SILENT KILLER

Kenyans exposed to poor air quality—Unep

Air pollution accounts for about seven million premature deaths annually

In Summary
  • Unep says Kenyans are exposed to 22 micrograms per cubic meter a year which is 2.2 times the World Health Organization’s limits.
  • Air pollution and climate change are closely linked as all major pollutants have an impact on the climate and most share common sources with greenhouse gases.
Truck releases fumes (smoke) from exhaust pipe causing pollution.
SILENT KILLER: Truck releases fumes (smoke) from exhaust pipe causing pollution.
Image: FILE

Kenya is among countries whose air is heavily polluted.

This is according to the United Nations Environment Programme.

Unep says Kenyans are exposed to 22 micrograms per cubic meter a year which is 2.2 times the World Health Organization’s limits.

“Nine out of ten people worldwide breathe air containing levels of pollutants that exceed World Health Organization limits,” Unep says.

Air pollution is the greatest environmental threat to public health globally and accounts for an estimated seven million premature deaths every year.

Unep says air pollution and climate change are closely linked, as all major pollutants have an impact on the climate and most share common sources with greenhouse gases.

It says that improving air quality will bring health, more net development and environmental benefits, along with mitigating climate change.

The Unep’s pollution dashboard displays the global state of air pollution, major sources, the impact on human health and national efforts to tackle this critical issue.

Unep says 92 per cent of the world’s population experienced PM2.5 concentrations in excess of the WHO guideline of 10 micrograms per cubic meter in 2019.

Particulate matter is a common proxy indicator for air pollution.

It affects more people than any other pollutant.

The major components of particulate matter are sulfates, nitrates, ammonia, sodium chloride, black carbon, mineral dust and water.

It consists of a complex mixture of solid and liquid particles of organic and inorganic substances suspended in the air.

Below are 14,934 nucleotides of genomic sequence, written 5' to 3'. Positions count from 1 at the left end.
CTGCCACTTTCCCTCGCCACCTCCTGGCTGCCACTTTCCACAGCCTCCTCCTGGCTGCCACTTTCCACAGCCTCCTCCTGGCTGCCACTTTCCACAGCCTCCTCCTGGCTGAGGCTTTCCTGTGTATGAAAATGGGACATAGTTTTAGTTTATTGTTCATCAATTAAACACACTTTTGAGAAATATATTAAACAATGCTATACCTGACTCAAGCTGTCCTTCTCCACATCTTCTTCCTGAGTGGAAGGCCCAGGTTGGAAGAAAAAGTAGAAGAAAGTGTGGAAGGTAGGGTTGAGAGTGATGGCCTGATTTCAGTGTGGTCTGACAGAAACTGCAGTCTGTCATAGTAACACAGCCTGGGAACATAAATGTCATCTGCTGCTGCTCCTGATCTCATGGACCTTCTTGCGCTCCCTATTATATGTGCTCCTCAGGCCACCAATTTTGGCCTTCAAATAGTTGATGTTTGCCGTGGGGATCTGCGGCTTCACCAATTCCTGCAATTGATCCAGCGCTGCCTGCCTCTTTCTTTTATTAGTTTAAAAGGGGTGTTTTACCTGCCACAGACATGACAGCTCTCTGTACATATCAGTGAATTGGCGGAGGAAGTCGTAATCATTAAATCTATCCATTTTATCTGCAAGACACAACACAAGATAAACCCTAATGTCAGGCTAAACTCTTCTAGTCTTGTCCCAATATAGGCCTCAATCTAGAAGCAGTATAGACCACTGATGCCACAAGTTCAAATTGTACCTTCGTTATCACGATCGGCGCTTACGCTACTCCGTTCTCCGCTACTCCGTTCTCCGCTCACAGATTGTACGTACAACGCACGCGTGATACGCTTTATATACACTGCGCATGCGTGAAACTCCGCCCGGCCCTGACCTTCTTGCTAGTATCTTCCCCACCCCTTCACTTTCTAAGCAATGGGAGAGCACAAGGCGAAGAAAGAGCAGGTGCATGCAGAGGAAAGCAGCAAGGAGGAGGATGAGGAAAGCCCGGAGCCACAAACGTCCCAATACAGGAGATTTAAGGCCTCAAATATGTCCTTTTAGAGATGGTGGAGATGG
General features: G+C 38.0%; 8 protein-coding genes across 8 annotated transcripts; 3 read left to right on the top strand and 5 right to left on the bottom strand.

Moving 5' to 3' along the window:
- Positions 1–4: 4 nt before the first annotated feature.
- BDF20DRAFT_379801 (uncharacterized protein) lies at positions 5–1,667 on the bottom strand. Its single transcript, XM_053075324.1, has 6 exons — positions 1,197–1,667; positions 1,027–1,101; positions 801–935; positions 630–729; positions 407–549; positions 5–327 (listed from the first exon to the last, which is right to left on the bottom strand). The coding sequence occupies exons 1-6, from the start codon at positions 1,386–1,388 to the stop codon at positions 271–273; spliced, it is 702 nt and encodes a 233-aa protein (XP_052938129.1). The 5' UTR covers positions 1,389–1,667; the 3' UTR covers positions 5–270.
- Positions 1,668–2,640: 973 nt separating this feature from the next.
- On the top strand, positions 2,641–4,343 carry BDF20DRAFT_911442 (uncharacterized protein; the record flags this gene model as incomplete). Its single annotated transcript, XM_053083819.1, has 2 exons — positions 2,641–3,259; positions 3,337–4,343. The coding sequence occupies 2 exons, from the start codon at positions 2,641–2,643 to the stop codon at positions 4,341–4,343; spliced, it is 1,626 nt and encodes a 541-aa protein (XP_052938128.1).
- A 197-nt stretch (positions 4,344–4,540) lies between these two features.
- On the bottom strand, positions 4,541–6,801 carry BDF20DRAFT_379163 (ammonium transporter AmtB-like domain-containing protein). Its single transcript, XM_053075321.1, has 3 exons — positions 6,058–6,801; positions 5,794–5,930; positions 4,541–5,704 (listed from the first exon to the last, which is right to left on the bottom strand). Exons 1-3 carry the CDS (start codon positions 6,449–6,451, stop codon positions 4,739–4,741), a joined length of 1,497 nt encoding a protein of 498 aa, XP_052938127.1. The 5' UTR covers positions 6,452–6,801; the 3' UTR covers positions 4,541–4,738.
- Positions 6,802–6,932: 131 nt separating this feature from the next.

While particles with a diameter of 10 microns or less, (≤ PM10) can penetrate and lodge deep inside the lungs, the even more health-damaging particles are those with a diameter of 2.5 microns or less, (≤ PM2.5).

PM2.5 can penetrate the lung barrier and enter the blood system.

Chronic exposure to particles contributes to the risk of developing cardiovascular and respiratory diseases, as well as lung cancer.

Unep says ambient (outdoor) air pollution in both cities and rural areas was estimated to cause 4.2 million premature deaths worldwide per year in 2016.

This mortality is due to exposure to small particulate matter of 2.5 microns or less in diameter (PM2.5), which causes cardiovascular, respiratory disease and cancers.

People living in low and middle income countries disproportionately experience the burden of outdoor air pollution.

WHO estimates that in 2016, some 58 per cent of outdoor air pollution-related premature deaths were due to ischaemic heart disease and strokes.

A further 18 per cent of deaths were due to chronic obstructive pulmonary disease and acute lower respiratory infections respectively.

Six per cent of deaths were due to lung cancer.

On September 7, Kenya joined the rest of the world to celebrate the second International Day of Clean Air for Blue Skies.

This year, the day was held under the theme, Healthy Air, Healthy Planet.

It calls for increased international cooperation at the global, regional and sub-regional levels.

The day also provides a platform for strengthening global solidarity as well as political momentum for action against air pollution and climate change.

It also calls for increased collection of air quality data, carrying out joint research, developing new technologies and sharing best practices.

Digital billboards around Nairobi have been installed and are live streaming the city’s real-time air pollution in an effort to increase air quality awareness among the city’s 4.7 million inhabitants.

The initiative is by Unep, in collaboration with IQAir, a Swiss air quality technology company, Safaricom, a telecommunications provider in Kenya, Out Of Home media, Alpha and Jam and Metropolitan Star Lite.

The partnership aims to provide real-time air quality information for some of the most harmful types of air pollution and fine airborne particles, known as PM2.5.

The pilot aims to engage the public by streaming real-time air pollution information to digital billboards at four critical locations in the city.

The locations include Moi Avenue, University Way, Mbagathi Way and Jomo Kenyatta International Airport.

(Edited by Bilha Makokha)